Archive for category: Blog

Coffin Students Visit Land Trust’s Community Garden

120 First Graders plant seedlings for their community.

Taking advantage of recent a rare sunny day, six first grade classes from Coffin Elementary School set off on foot for Brunswick-Topsham Land Trust’s Tom Settlemire Community Garden (TSCG).  Their goal was to transplant approximately 240 squash, pumpkin, sunflower and nasturtium plants that they had seeded earlier in the spring.  With this goal in mind, along with the opportunity for outdoor, experiential learning, they dug into this task with gusto.

TSCG is located on Crystal Spring Farm, a property owned and managed by the Brunswick-Topsham Land Trust. Through the Garden, the Land Trust strives to provide intergenerational gardening opportunities, increase the availability of locally grown food for area food pantries, and offer experiential gardening opportunities for the community.

With the help of a dedicated crew of volunteers, the young students transplanted all of their seedlings into the Garden. The squash harvest will be donated to Mid Coast Hunger Prevention Program, while the pumpkins and sunflowers will be harvested for further study by Coffin Students in the fall.

Staff from the Land Trust, Nikkilee (Lee) Cataldo and Caroline Elliot, were on hand to give tours of the Garden, including the composting and solar powered watering facilities that are on site.  “We love having kids in the Garden!” said Cataldo. “It is import to our mission as a land trust to have young folks get their hands dirty doing something good for the community, and to just enjoy the natural beauty of this amazing community asset.”

As this school year nears its end, students were able to stay engaged in their learning while participating in a service project for their community.  First graders have spent time this spring learning about plant life cycles, plant parts, and growing requirements.  Coffin teachers appreciated the opportunity for their students to experience the next phase in the gardening process by transplanting the plants they had grown in the classroom.  Most students enjoyed digging in the dirt and finding earthworms, but eating watermelon was a unanimous success.  First grader Sylus Pillsbury beamed as he said, “This is really fun!”

2017 Bylaw Update

This year at our annual meeting we will be voting on an update to our Bylaws. Please review these edits and come to our Annual Meeting on June 22 to vote.


To read the full BTLT bylaws, click HERE.

The BTLT Board of Directors has undertaken a review of our Bylaws, last updated in 201O.  A number of editorial and substantive amendments are proposed for approval by the BTLT membership at the June 22, 2017 Annual Meeting. The attached annotated Bylaws shows specific suggested amendments.  The significant changes we wish to draw to members’ attention are:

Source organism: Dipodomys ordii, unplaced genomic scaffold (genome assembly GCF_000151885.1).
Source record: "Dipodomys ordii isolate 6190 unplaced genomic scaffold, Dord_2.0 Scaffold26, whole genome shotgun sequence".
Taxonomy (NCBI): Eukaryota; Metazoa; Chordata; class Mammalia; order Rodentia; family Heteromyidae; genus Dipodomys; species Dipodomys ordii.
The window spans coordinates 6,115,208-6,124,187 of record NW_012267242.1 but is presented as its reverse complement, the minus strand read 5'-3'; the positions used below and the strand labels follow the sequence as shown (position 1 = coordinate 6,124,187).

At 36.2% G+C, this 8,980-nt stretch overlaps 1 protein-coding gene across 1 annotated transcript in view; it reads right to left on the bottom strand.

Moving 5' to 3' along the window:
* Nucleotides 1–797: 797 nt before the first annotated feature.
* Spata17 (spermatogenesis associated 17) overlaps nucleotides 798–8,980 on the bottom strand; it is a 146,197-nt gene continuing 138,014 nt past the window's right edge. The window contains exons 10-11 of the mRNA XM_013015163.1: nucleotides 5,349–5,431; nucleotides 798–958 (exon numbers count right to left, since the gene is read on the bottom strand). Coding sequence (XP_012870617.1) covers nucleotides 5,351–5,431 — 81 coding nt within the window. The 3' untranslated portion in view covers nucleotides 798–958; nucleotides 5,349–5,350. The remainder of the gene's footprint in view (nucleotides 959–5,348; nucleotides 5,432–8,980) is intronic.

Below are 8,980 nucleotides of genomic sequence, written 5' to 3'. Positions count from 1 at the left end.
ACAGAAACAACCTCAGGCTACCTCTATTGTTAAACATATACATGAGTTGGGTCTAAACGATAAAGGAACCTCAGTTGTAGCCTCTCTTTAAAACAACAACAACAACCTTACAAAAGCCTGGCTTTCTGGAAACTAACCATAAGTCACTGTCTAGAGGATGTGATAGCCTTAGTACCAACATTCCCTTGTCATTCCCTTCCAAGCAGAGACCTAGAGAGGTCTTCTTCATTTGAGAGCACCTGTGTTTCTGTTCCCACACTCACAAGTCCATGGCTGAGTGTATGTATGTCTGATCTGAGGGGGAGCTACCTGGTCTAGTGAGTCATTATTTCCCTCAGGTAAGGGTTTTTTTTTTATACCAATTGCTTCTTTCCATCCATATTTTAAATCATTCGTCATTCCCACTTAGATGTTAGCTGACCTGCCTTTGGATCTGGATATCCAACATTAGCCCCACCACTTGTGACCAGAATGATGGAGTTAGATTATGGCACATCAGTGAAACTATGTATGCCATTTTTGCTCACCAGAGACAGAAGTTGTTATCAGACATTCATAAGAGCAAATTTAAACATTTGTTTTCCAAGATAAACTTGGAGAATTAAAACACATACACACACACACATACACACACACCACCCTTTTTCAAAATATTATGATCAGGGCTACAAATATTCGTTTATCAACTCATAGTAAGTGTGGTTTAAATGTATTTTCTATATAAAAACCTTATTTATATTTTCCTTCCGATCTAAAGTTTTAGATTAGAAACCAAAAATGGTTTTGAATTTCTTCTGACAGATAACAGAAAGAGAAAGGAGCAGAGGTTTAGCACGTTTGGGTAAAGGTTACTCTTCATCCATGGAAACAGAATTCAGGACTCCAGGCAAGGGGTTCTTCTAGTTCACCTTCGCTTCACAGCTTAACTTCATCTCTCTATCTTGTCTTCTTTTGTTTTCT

• The Purposes section includes more explicit reference to community benefits and added language on our general commitment to good governance and compliance with IRS requirements.
  • Require all Officers to be Directors. This is our practice but not required by the existing Bylaws.
  • Eliminate provisions for life members. We have never appointed a life member and do not expect to adopt this practice.
  • Provide flexibility to change the timing of the Annual Meeting if the Board of Directors determines this to be desirable.
  • Make procedure for resignations of Directors more flexible. Notification to any of the President, Vice President, or Secretary would be allowed, which reflects current practice.
  • Require written terms of reference for standing committees established by the Board beyond those mandated in the Bylaws. This has been our practice for the Development Committee and Community Engagement and Programs Committee.
  • Clarify provisions that allow the Board of Directors to authorize the Executive Director to sign checks and transfer funds on behalf of the Land Trust. With our larger staff and internal controls this authorization makes financial administration more efficient.
  • Strengthen language of Article XIII on prohibition of private gain. Now that we have a conflict of interest policy the Bylaws should make this a more explicit requirement.
  • Add to Article XIV on Dissolution recognition of the possibility of Merger. There have been increasing number of mergers among conservation organizations and this change will provide clarity of how such a situation would be handled.



Community Conservation on MPBN

Mark Ireland filming the fog lifting above Rangeley Lakes at sunrise

May 25th at 10:00 pm, and May 27th at 11:00 am MPBN will be showing “Community Conservation, finding the balance between nature and culture” a new film created by Mark Ireland of MI Media.